While the animal shelter or rescue group may pay for vet visits, you may still have some out-of-pocket expenses. You might have to foot the bill for the food. If you travel for work, you’ll want to make sure you have arrangements for your foster animal for while you’re gone.
This will especially be important for foster puppies, who need more supervision and care than adult dogs.
Now, there are probably many pet adoption agencies in your area looking for foster care volunteers. If you want extra guidance, feel free to talk to your veterinarian about which agencies are the best to work with.
Once you decide on a pet adoption organization, check its website for information on its fostering program. If you want to learn more, reach out to them to find out the next steps.
Important Questions to Ask Before Fostering a Dog
You will no doubt have a lot of questions about fostering a pup while they await adoption. Has the dog been abused or suffered any major injuries? Has the animal been spayed or neutered? Do they have any special dietary needs?
You’ll also want to ask if the foster dog has had any basic obedience training. Does the dog need medications? Is the dog up-to-date on their vaccinations?
Also, find out if the dog has any history of behavioral problems. The organization will more than likely have information.
Other Important Considerations
Taking in a foster pet is a major commitment. You’ll want to make sure you and the organization have a complete understanding before you make that commitment. Make a list of the important questions you have, and ask them before you agree to foster.
How long will you be expected to foster the dog? Will you be responsible for pet supplies, such as a leash, toys, veterinary care, and dog food? Will the organization pay for all that?
What about potential adopters? Who will be responsible for arranging visits? Will you be expected to take the dog to adoption events?
Will adopters come to your home? Will the organization screen them? Is adopting the dog into your home an option?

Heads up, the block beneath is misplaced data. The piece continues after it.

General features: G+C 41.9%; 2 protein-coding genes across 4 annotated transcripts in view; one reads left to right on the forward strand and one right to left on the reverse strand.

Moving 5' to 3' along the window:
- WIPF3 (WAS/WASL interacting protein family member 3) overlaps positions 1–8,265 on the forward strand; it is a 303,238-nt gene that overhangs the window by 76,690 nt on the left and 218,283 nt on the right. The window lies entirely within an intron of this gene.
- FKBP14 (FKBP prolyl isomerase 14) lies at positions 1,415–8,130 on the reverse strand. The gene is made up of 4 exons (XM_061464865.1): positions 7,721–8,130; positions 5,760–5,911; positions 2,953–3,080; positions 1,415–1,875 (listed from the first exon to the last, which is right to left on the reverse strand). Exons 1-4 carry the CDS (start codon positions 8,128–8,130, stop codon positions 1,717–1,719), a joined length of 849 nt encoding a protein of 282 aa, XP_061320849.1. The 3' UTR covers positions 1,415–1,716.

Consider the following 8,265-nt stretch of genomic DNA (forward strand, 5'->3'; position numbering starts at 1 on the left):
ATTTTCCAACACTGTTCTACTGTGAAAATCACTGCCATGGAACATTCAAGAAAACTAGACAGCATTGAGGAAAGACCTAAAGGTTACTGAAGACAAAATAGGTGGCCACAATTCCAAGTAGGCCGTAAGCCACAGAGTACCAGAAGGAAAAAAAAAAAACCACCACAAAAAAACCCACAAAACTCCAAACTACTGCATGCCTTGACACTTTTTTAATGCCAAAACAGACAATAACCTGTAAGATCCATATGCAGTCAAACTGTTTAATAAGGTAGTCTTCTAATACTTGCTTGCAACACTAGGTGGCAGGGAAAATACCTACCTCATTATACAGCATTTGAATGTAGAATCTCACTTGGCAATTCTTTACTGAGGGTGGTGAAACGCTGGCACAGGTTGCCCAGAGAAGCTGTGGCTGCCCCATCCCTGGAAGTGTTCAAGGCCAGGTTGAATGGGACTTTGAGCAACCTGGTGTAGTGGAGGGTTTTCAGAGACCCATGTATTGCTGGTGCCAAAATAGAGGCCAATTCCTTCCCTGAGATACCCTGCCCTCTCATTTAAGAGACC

Acclimating the Dog to Your Home
Whether you’re fostering a puppy or an adult dog, there are some things you’ll need to keep in mind when you bring the dog into your home. It’s not a lot different from adopting a dog.
The trick will be to help the dog adapt to your home without getting too close. After all, the goal is to get the dog ready for a new family.
The most important thing will be to keep the animal as comfortable as possible. Set up an area with a dog bed and a blanket, and maybe a toy or two. Some homeless pets will be outgoing and want to be with the family. Others might prefer to be by themselves for a while.4
Setting a Routine
Whether the dog is the life of the party or a loner, you’ll want to establish some house rules. If you don’t want the dog on your furniture or bed, make that clear in a firm, yet gentle way.
The rescue group or other organization you’re working with should be able to give you some training pointers. These pointers will help ensure your guest behaves.
Try Not to Get Frustrated
Now, there’s every chance that the foster animal who comes into your home will be friendly and love attention. But there’s also a chance the dog could be a little difficult and may need some training.
You might get a little frustrated with how the dog acts, but try to keep that in check. The dog might have come from a bad environment. Many homeless pets aren’t used to being treated well. There might be some socialization problems, anxiety, or even fear.
The dog might even be a little hyperactive at first. After all, he’s been cooped up in a shelter. Be as patient as possible, and stick by your rules. The dog should settle down after being in your home for a few days.
When Your Foster Dog Finds a Forever Home
When someone decides to adopt the dog, congratulations! You’ve put in the work and found success. Your guest will have moved from a shelter to an environment filled with love!
If you can, get the contact information of the adopter, so you can check in on the dog from time to time. Whether you’ve been fostering a puppy or a dog of any other age, you may want to know how they’re doing.
But if you just can’t say goodbye and you want to make your guest your new pet, that’s awesome, too. Congratulations will still be in order because you’ve made it official. You’ve had the rewarding experience of welcoming a new member to your family.